The premise sounded thin at best, a torn-from-the-headlines spin that promised neither depth nor intelligence.
And the ratings have never been what you'd call great. Beyond that, the people who watch the show are hardly any network's dream demographic — last year the mean age of viewers was 60.1 years old.
But for five years — it's sixth season premieres Sunday night at 9:30 on CBS — "The Good Wife" has been the best drama on broadcast television.
It's not sexy and sensational like "Scandal." It doesn't have the whodunit puzzles of "Elementary" or the tawdry turns of "Revenge" or the to-the-rescue thrills of "Chicago Fire." No one wears a uniform or has a super-power.
It's just the most solid piece of work on broadcast TV. The show has been praised from the very beginning and if anything, it's picked up more momentum over the years.
The keys to its success are many. Let's look at a few:
It was never trapped by its premise: The original idea was Alicia Florick (Julianna Marguiles) was a TV version of the corrupt politician's wife who stands by her man. But that relationship was quickly made secondary to Alicia's rebirth as an attorney, which opened the door for the show to become filled with legal and political intrigue, as well as family drama.
Story threads run everywhere: Most CBS dramas are straight procedurals; "The Good Wife" is nothing of the kind. It may choose to have a contained episode here and there, but it has season-long arcs, monthlong arcs and characters who may not show up for a year, but when they do, their history follows right along. The classic example of that would be Louis Canning (Michael J. Fox, always sublime), the wily attorney who has been popping in and out of the show for four years now.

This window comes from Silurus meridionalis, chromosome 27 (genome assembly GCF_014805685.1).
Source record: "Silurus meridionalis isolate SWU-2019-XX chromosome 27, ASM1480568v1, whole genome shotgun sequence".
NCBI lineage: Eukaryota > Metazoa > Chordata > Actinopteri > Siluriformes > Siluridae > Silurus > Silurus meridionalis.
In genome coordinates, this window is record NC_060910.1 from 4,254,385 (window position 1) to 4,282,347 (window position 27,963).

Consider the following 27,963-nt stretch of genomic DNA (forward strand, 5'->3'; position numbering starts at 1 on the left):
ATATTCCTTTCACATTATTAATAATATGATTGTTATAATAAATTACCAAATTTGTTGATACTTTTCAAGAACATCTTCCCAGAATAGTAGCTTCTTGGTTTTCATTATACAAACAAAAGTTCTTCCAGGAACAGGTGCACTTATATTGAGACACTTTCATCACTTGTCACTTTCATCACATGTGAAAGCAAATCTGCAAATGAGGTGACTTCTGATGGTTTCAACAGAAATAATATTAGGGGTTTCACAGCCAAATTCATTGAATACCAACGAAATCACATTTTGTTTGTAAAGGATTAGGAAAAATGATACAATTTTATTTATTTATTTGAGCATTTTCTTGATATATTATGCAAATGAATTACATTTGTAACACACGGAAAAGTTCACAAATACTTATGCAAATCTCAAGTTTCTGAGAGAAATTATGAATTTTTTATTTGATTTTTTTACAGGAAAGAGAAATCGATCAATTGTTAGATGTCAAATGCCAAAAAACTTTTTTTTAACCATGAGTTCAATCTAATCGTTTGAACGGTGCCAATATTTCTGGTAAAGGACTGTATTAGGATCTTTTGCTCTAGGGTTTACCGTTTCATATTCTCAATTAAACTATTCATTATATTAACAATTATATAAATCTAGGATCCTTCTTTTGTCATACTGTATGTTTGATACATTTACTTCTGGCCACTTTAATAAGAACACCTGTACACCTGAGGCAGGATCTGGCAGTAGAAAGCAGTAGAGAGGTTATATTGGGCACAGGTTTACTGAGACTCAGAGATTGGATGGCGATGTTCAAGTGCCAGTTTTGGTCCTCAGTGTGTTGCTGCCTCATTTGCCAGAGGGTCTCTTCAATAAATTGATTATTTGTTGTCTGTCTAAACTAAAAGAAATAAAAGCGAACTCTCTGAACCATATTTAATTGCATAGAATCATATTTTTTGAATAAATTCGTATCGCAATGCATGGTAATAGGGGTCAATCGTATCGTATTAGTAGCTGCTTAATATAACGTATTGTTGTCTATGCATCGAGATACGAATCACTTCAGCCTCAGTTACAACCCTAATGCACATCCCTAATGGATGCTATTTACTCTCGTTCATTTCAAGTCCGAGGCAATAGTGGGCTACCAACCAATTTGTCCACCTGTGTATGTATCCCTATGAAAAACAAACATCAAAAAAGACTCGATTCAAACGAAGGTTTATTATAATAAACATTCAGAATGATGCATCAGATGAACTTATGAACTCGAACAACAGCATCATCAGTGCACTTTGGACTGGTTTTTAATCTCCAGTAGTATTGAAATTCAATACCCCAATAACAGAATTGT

Talent begets talent: The show started off with Marguiles, who was coming off one of the most successful TV shows of all time, "ER." It made the wise decision to balance her with Matt Czuchry, who'd been on one of the best TV shows of all time, "Gilmore Girls." Add in Chris Noth from "Sex and the City" and Josh Charles from "Sports Night" and you had a strong foundation.
From there, though, things went nuts. The show became the supreme actors' showcase on TV, and that includes cable. Broadway stars Alan Cumming and Nathan Lane joined on. Veterans like Jerry Adler and Zach Grenier took supporting roles. After Fox showed up, you had Michael Ealy, Joe Morton, Gary Cole, Melissa George, Stockard Channing, Amanda Peet, Rita Wilson, Dylan Baker ... the list goes on and on.
Do good work and have it recognized: Carrie Preston won the Emmy for guest actress for portraying the brilliantly scattered Elsbeth Tascioni in 2013, Martha Plimpton scored the same award the previous year as the duplicitous Patti Nyholm.
And let's not forget the judges: Jeffrey Tambor, Denis O'Hare, Ana Gastayer, David Paymer, Peter Reigert, Jane Alexander, Dominic Chianese ... at this point playing a judge on "The Good Wife" is one of the prestige roles in all of television.
Yes the show can falter: Most famously with the villainous ex of of investigator Khalinda (Archie Panjabi) in 2013 and last season with the clumsy insertion of Jason O'Mara as an Irish lawyer. But as an ongoing broadcast network enterprise, "The Good Wife" has no peers.
'The Good Wife'
9:30 p.m. Sunday